Did you ever walk down the street on a particularly windy day and feel like you're being pushed? The planet Venus knows all about that. Researchers studying the nearby planet have discovered this really strange phenomenon, calculating that the planet's thick atmosphere and intense wind cause the planet's rotation to accelerate by a measurable amount.
The research, published in Nature Geoscience was conducted by Thomas Navarro, a UCLA scientist, and his team. The researchers performed simulations based on observational data and were able to determine that the unpredictable rate of rotation of the vaporous planet is due to its atmosphere pushing against its mountainous terrain.
Venus is the planet closest to Earth, so astronomers have had enough time to study its behavior. By measuring their rotation speed, researchers have been baffled by readings that simply did not match. The planet turns incredibly slow, but the time it takes to complete a full rotation can vary by almost ten minutes. That is an incredibly large disparity in such short deadlines, so Navarro and his team set out to discover why it was happening.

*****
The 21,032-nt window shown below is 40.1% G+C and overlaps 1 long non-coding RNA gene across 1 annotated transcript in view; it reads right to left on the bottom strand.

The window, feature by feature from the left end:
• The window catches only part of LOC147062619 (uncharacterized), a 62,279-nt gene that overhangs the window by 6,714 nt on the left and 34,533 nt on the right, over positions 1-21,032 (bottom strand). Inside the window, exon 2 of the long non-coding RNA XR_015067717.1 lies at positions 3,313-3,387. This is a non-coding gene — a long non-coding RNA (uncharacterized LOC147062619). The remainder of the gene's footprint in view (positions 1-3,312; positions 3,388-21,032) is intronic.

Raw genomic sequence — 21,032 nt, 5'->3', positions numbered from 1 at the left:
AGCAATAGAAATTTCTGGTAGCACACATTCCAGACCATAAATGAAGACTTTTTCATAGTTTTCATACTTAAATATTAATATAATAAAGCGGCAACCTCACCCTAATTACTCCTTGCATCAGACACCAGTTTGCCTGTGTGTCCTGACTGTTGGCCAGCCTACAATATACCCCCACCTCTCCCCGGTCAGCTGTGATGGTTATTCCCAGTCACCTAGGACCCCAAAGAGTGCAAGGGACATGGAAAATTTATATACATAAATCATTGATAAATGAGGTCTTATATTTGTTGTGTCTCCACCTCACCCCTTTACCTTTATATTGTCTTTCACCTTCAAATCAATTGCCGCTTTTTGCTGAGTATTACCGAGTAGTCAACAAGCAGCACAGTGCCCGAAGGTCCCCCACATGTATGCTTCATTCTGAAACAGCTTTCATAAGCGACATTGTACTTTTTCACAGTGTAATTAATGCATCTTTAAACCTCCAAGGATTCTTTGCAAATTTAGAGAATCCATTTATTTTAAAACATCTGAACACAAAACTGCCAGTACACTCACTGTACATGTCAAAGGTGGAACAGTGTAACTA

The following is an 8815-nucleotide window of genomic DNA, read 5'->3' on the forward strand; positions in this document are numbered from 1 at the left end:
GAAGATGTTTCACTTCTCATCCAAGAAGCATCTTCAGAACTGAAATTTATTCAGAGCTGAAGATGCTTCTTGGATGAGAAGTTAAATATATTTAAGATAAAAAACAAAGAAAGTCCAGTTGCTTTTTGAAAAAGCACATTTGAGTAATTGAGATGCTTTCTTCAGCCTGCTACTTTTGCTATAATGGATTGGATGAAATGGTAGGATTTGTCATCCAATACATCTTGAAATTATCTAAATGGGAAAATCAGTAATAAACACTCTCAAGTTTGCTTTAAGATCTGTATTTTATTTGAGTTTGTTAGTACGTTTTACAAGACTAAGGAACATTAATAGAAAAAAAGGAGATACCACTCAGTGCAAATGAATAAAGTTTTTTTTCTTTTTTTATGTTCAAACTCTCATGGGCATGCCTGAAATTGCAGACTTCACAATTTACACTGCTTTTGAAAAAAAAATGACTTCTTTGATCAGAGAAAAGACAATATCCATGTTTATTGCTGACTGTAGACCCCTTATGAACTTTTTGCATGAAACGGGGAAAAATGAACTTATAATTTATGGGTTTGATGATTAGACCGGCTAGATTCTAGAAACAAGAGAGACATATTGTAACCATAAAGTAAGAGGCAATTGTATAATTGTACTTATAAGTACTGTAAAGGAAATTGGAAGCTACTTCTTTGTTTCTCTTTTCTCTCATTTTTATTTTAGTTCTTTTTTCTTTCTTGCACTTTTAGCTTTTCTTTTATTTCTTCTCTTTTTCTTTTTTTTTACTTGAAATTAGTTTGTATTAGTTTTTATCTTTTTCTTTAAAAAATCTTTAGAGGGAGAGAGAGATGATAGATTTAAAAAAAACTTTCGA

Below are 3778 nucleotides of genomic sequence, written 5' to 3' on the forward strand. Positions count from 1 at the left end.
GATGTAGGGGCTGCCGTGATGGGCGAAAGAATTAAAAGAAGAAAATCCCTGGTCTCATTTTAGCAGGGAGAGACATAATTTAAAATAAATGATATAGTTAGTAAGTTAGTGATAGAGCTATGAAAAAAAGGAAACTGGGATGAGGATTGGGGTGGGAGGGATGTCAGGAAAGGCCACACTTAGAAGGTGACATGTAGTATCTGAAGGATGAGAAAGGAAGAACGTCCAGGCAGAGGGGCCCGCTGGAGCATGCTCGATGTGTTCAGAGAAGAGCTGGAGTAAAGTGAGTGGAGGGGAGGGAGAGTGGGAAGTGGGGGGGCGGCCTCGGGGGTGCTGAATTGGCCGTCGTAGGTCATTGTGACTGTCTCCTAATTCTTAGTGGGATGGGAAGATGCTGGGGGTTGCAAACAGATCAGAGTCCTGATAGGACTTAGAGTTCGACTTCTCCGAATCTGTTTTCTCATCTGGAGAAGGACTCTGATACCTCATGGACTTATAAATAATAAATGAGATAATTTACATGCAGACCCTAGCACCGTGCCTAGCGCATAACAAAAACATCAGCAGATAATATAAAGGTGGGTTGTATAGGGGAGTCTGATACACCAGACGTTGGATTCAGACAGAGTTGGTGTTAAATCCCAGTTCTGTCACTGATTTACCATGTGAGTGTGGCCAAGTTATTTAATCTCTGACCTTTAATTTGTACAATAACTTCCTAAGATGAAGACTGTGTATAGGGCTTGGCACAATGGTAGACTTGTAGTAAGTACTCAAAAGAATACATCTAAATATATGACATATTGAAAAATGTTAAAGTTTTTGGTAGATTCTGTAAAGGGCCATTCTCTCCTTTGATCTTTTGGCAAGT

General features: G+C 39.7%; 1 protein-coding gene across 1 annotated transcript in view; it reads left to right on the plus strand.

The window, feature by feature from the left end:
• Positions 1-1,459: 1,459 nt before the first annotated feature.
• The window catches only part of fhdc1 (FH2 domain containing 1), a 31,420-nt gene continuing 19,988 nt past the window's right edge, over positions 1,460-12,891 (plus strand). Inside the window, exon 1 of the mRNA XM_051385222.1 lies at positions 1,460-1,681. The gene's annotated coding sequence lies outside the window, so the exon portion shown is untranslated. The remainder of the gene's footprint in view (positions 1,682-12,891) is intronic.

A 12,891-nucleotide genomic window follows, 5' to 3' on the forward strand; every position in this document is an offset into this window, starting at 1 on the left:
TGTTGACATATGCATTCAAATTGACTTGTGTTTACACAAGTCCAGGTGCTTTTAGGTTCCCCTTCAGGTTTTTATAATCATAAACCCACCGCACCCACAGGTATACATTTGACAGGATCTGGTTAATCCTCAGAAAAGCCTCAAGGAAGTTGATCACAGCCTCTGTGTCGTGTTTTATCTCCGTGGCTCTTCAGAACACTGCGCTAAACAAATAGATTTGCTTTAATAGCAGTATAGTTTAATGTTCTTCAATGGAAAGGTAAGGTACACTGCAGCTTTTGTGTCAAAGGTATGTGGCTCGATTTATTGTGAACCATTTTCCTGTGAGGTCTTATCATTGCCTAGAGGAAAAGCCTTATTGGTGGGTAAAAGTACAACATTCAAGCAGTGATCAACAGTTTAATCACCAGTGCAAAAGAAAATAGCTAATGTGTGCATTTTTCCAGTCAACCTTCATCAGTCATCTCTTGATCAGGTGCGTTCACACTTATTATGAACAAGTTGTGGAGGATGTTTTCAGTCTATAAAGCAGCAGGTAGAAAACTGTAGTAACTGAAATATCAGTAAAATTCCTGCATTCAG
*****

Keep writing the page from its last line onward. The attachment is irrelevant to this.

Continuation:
In 2015, a spacecraft from the Japanese space agency JAXA captured an image of the planet that offered a track. The photo showed an absolutely mbadive wave in the thick atmosphere of the planet. You can clearly see the peculiar wave that covers almost the entire length of the planet in the image above.
Scientists finally determined that the wave was created from the fast moving atmosphere by striking against the characteristics of the planet's surface. This intense wind hits the mountains of Venus, moving at more than 200 miles per hour, and the simulations show that the force is enough to change the speed with which the planet turns.
So, if Venus is constantly pushed from its own atmosphere, why does it not finally reach rotation speeds that match its incredible winds? Researchers are still working to solve that part of the enigma, but believe that other factors, such as the gravitational pull of the Sun on the planet, may be fighting a constant battle with the atmosphere of Venus that prevents them from reaching the same speed as their atmosphere.